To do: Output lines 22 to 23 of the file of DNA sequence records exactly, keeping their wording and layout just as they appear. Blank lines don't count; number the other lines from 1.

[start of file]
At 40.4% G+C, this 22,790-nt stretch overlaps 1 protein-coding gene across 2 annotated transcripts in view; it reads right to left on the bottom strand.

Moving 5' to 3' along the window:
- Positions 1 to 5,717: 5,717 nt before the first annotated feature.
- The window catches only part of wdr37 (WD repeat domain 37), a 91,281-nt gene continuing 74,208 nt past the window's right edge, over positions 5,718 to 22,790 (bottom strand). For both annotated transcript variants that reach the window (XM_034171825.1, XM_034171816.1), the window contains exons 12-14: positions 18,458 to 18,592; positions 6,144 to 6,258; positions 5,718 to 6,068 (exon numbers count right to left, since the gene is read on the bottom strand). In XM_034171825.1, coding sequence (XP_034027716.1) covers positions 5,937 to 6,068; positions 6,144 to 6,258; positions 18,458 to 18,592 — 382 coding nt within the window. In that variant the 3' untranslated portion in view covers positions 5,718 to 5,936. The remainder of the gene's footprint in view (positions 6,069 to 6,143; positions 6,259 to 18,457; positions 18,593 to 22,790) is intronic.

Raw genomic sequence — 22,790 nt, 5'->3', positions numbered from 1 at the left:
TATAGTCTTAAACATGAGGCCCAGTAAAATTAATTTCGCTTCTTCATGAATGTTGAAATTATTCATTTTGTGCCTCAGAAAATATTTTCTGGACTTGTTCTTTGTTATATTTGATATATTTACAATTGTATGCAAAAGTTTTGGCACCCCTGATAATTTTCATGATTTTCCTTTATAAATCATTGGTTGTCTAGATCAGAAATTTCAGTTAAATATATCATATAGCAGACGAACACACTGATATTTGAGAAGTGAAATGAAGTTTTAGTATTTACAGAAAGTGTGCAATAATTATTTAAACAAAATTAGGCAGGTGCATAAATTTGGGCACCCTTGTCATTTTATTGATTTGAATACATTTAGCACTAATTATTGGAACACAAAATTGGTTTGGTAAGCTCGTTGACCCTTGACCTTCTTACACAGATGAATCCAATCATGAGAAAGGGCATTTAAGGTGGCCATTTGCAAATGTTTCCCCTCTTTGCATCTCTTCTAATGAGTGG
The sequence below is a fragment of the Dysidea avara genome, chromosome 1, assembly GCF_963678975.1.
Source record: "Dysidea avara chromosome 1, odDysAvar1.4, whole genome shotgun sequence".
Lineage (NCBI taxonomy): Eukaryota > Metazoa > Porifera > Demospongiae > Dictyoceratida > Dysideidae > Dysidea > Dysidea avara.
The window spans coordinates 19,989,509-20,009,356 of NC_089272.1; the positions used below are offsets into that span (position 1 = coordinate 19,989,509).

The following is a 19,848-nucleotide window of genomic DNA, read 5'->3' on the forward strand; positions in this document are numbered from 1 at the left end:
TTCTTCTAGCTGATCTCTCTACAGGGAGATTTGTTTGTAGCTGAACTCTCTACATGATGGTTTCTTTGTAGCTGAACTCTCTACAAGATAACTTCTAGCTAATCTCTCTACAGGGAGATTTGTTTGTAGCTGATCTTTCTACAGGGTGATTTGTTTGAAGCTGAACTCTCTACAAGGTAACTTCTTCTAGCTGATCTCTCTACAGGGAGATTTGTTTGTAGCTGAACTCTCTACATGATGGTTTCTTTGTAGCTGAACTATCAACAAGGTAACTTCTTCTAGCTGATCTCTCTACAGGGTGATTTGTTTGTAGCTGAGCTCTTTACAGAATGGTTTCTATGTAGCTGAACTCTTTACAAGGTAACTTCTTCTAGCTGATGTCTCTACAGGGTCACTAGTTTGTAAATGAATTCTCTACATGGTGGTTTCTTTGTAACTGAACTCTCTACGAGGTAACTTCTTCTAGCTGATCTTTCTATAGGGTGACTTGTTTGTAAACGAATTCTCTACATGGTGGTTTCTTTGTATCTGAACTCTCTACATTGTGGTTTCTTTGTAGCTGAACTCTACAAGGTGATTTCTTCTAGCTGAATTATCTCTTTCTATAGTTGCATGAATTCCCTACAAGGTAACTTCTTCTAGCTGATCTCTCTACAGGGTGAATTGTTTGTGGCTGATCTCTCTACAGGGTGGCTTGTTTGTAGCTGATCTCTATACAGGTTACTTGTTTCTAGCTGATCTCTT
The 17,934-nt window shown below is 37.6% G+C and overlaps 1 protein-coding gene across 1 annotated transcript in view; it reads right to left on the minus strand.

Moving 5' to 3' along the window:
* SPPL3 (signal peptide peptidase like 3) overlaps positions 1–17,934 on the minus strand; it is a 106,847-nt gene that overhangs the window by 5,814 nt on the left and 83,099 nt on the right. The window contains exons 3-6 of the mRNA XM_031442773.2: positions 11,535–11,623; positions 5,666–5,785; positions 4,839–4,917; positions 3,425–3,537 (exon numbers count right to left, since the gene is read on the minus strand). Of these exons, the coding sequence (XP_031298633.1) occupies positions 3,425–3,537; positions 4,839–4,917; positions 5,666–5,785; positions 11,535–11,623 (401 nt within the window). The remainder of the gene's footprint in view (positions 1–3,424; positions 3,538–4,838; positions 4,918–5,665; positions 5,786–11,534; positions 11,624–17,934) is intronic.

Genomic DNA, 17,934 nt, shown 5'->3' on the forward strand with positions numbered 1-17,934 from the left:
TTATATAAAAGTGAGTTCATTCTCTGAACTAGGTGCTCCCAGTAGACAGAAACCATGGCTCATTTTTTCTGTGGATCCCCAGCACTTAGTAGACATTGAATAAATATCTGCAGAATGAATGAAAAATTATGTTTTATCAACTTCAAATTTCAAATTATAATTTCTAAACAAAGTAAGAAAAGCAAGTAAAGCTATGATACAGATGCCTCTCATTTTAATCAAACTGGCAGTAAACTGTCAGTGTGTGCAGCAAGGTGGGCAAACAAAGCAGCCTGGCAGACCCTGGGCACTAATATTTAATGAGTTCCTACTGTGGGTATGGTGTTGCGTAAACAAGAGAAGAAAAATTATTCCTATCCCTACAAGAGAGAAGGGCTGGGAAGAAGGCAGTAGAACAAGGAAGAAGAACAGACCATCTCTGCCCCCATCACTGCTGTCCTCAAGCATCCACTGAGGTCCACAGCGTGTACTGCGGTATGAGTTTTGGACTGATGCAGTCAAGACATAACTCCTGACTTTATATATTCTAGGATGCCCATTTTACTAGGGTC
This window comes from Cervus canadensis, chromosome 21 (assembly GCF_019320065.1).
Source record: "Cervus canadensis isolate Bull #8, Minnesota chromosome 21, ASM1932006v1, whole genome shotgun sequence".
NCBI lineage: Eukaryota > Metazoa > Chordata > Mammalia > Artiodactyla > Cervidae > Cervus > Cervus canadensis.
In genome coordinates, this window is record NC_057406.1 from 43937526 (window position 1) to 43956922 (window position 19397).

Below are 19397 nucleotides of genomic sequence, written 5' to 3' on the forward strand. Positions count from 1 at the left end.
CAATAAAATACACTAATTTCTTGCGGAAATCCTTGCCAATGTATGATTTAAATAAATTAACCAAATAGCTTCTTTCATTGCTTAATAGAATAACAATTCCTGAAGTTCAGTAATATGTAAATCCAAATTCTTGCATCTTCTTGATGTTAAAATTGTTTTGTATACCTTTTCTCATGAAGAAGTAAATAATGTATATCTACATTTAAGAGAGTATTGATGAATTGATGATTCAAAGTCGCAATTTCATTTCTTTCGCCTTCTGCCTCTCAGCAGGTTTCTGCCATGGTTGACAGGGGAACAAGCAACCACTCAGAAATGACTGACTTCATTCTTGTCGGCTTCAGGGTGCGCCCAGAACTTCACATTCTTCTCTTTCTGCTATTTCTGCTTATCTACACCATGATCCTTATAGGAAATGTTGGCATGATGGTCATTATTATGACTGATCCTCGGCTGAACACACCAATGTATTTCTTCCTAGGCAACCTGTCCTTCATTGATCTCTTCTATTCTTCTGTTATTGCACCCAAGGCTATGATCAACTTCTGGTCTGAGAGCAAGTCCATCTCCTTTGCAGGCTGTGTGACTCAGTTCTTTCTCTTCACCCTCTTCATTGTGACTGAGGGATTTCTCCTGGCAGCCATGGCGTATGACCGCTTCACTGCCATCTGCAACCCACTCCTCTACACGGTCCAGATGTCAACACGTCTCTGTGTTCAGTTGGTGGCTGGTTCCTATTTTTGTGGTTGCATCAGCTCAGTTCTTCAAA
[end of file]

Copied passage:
Below are 19397 nucleotides of genomic sequence, written 5' to 3' on the forward strand. Positions count from 1 at the left end.
CAATAAAATACACTAATTTCTTGCGGAAATCCTTGCCAATGTATGATTTAAATAAATTAACCAAATAGCTTCTTTCATTGCTTAATAGAATAACAATTCCTGAAGTTCAGTAATATGTAAATCCAAATTCTTGCATCTTCTTGATGTTAAAATTGTTTTGTATACCTTTTCTCATGAAGAAGTAAATAATGTATATCTACATTTAAGAGAGTATTGATGAATTGATGATTCAAAGTCGCAATTTCATTTCTTTCGCCTTCTGCCTCTCAGCAGGTTTCTGCCATGGTTGACAGGGGAACAAGCAACCACTCAGAAATGACTGACTTCATTCTTGTCGGCTTCAGGGTGCGCCCAGAACTTCACATTCTTCTCTTTCTGCTATTTCTGCTTATCTACACCATGATCCTTATAGGAAATGTTGGCATGATGGTCATTATTATGACTGATCCTCGGCTGAACACACCAATGTATTTCTTCCTAGGCAACCTGTCCTTCATTGATCTCTTCTATTCTTCTGTTATTGCACCCAAGGCTATGATCAACTTCTGGTCTGAGAGCAAGTCCATCTCCTTTGCAGGCTGTGTGACTCAGTTCTTTCTCTTCACCCTCTTCATTGTGACTGAGGGATTTCTCCTGGCAGCCATGGCGTATGACCGCTTCACTGCCATCTGCAACCCACTCCTCTACACGGTCCAGATGTCAACACGTCTCTGTGTTCAGTTGGTGGCTGGTTCCTATTTTTGTGGTTGCATCAGCTCAGTTCTTCAAA